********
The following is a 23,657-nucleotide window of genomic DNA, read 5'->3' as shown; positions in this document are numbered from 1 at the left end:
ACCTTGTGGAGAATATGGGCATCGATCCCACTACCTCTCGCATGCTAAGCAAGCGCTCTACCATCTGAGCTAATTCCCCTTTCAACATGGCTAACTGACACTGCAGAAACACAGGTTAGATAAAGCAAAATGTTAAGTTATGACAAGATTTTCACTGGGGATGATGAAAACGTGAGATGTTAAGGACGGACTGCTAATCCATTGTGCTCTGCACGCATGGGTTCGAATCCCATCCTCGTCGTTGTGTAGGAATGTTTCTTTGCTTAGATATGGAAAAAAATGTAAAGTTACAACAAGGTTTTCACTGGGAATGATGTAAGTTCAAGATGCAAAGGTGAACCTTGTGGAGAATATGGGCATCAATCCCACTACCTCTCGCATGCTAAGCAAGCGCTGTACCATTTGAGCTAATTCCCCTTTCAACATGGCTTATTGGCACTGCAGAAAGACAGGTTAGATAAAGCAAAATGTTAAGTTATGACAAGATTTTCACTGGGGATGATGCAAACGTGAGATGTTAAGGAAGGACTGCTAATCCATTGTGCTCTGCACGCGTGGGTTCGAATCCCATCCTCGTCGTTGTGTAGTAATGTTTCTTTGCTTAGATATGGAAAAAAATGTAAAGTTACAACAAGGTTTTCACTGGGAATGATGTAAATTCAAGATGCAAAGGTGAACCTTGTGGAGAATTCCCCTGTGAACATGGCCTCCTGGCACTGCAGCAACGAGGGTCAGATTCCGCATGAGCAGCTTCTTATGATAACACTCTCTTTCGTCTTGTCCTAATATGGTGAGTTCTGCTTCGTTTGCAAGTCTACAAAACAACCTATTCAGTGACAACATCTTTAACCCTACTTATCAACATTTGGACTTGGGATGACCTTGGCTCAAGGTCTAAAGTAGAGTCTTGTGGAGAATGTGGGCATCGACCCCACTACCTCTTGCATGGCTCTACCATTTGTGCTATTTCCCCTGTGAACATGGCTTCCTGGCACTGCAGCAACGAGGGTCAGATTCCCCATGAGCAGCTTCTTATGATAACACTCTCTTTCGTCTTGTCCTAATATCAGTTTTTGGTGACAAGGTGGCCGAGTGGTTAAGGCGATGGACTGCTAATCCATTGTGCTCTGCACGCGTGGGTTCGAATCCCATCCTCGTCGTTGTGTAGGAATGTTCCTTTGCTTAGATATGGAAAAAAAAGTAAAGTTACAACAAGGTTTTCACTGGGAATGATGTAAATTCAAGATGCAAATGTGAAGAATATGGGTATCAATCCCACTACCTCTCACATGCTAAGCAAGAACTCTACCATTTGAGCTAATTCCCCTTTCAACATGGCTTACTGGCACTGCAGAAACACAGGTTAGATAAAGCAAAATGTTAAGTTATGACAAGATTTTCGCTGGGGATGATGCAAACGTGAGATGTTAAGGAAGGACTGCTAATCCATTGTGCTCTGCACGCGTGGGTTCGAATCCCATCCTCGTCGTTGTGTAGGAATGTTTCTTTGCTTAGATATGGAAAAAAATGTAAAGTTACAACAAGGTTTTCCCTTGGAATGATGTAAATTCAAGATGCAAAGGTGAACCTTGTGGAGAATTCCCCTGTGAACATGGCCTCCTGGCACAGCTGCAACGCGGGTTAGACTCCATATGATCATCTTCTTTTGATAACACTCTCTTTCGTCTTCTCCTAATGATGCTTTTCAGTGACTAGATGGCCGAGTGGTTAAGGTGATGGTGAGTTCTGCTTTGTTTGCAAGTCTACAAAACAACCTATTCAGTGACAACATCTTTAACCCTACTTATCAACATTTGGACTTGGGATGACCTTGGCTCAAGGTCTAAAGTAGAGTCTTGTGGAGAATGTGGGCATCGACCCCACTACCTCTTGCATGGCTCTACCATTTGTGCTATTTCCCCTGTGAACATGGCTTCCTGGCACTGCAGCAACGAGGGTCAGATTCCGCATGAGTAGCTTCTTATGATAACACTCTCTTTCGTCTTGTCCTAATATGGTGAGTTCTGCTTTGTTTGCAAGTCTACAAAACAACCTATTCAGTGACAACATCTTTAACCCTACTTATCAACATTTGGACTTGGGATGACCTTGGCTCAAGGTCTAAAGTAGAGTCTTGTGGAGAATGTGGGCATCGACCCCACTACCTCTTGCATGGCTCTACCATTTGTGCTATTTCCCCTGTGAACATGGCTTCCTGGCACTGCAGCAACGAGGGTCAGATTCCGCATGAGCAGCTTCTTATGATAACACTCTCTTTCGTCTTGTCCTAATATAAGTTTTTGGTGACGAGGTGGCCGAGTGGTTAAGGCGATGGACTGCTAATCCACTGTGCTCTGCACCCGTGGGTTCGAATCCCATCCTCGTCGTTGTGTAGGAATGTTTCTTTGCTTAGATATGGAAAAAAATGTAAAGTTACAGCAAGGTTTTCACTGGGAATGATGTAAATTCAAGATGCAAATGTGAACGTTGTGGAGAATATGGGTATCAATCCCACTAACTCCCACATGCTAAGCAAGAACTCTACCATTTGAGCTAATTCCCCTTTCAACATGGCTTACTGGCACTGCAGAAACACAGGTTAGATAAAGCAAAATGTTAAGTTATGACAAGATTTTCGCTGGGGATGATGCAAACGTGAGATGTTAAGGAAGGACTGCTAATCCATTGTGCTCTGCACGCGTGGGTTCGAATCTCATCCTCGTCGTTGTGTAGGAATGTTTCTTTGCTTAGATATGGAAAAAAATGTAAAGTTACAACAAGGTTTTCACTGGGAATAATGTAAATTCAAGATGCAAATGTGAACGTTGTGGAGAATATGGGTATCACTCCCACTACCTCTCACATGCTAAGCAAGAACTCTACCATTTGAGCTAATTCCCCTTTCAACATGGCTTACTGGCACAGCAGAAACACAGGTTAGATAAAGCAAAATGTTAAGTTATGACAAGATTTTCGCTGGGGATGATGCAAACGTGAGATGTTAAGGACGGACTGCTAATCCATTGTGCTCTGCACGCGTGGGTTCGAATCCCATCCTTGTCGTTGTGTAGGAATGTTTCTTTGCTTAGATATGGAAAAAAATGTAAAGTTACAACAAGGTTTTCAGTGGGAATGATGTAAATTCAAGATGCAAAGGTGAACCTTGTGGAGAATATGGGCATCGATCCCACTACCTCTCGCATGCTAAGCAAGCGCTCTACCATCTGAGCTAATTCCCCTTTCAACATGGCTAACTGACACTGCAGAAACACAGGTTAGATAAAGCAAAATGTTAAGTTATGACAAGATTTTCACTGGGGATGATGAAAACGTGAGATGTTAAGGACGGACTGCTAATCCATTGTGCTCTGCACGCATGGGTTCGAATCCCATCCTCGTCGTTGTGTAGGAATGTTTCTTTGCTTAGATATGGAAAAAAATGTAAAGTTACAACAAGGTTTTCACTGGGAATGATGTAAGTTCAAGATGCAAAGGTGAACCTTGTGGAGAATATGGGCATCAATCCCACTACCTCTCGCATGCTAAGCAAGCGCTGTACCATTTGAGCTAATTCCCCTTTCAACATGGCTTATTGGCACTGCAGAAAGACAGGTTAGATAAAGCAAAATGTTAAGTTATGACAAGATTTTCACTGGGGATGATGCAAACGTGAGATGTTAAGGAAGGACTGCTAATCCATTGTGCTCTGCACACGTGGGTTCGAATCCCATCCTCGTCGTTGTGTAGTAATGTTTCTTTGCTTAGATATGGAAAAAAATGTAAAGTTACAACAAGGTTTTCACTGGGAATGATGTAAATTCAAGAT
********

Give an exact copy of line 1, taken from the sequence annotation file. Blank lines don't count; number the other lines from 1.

The following is a 23,657-nucleotide window of genomic DNA, read 5'->3' as shown; positions in this document are numbered from 1 at the left end: